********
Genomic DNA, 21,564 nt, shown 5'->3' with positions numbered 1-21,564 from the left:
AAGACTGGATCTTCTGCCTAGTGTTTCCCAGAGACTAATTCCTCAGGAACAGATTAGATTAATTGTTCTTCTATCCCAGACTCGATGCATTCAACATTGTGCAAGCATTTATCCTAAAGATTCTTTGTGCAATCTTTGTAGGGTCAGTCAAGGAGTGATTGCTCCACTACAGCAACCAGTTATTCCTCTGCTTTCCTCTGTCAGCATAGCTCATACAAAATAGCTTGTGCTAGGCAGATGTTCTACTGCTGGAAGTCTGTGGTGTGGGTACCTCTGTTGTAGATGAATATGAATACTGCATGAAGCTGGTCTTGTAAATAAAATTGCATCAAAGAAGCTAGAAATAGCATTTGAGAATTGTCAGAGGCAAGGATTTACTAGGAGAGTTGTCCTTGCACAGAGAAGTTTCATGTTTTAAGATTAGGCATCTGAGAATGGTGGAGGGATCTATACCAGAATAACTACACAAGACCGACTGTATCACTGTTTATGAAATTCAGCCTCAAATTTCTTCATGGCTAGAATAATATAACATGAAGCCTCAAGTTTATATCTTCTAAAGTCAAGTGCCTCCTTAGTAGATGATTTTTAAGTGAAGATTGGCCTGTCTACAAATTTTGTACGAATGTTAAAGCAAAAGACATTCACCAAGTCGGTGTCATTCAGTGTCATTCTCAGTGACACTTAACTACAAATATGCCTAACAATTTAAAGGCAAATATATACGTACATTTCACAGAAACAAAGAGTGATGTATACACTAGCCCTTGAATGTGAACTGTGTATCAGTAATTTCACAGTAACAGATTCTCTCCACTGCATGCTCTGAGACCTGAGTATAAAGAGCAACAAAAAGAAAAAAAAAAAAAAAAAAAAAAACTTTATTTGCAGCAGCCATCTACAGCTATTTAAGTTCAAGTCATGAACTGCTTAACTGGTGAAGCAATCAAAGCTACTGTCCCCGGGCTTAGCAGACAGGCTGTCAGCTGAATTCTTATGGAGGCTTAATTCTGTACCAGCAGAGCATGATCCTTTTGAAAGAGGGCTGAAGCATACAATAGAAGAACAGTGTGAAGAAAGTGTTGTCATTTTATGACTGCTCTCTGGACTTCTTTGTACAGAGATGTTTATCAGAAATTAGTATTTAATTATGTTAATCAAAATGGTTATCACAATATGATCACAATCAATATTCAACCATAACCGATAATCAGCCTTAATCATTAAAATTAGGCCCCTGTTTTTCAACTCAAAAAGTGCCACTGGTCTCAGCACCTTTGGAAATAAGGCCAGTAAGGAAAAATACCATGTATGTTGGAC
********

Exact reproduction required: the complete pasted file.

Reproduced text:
Genomic DNA, 21,564 nt, shown 5'->3' with positions numbered 1-21,564 from the left:
AAGACTGGATCTTCTGCCTAGTGTTTCCCAGAGACTAATTCCTCAGGAACAGATTAGATTAATTGTTCTTCTATCCCAGACTCGATGCATTCAACATTGTGCAAGCATTTATCCTAAAGATTCTTTGTGCAATCTTTGTAGGGTCAGTCAAGGAGTGATTGCTCCACTACAGCAACCAGTTATTCCTCTGCTTTCCTCTGTCAGCATAGCTCATACAAAATAGCTTGTGCTAGGCAGATGTTCTACTGCTGGAAGTCTGTGGTGTGGGTACCTCTGTTGTAGATGAATATGAATACTGCATGAAGCTGGTCTTGTAAATAAAATTGCATCAAAGAAGCTAGAAATAGCATTTGAGAATTGTCAGAGGCAAGGATTTACTAGGAGAGTTGTCCTTGCACAGAGAAGTTTCATGTTTTAAGATTAGGCATCTGAGAATGGTGGAGGGATCTATACCAGAATAACTACACAAGACCGACTGTATCACTGTTTATGAAATTCAGCCTCAAATTTCTTCATGGCTAGAATAATATAACATGAAGCCTCAAGTTTATATCTTCTAAAGTCAAGTGCCTCCTTAGTAGATGATTTTTAAGTGAAGATTGGCCTGTCTACAAATTTTGTACGAATGTTAAAGCAAAAGACATTCACCAAGTCGGTGTCATTCAGTGTCATTCTCAGTGACACTTAACTACAAATATGCCTAACAATTTAAAGGCAAATATATACGTACATTTCACAGAAACAAAGAGTGATGTATACACTAGCCCTTGAATGTGAACTGTGTATCAGTAATTTCACAGTAACAGATTCTCTCCACTGCATGCTCTGAGACCTGAGTATAAAGAGCAACAAAAAGAAAAAAAAAAAAAAAAAAAAAAACTTTATTTGCAGCAGCCATCTACAGCTATTTAAGTTCAAGTCATGAACTGCTTAACTGGTGAAGCAATCAAAGCTACTGTCCCCGGGCTTAGCAGACAGGCTGTCAGCTGAATTCTTATGGAGGCTTAATTCTGTACCAGCAGAGCATGATCCTTTTGAAAGAGGGCTGAAGCATACAATAGAAGAACAGTGTGAAGAAAGTGTTGTCATTTTATGACTGCTCTCTGGACTTCTTTGTACAGAGATGTTTATCAGAAATTAGTATTTAATTATGTTAATCAAAATGGTTATCACAATATGATCACAATCAATATTCAACCATAACCGATAATCAGCCTTAATCATTAAAATTAGGCCCCTGTTTTTCAACTCAAAAAGTGCCACTGGTCTCAGCACCTTTGGAAATAAGGCCAGTAAGGAAAAATACCATGTATGTTGGAC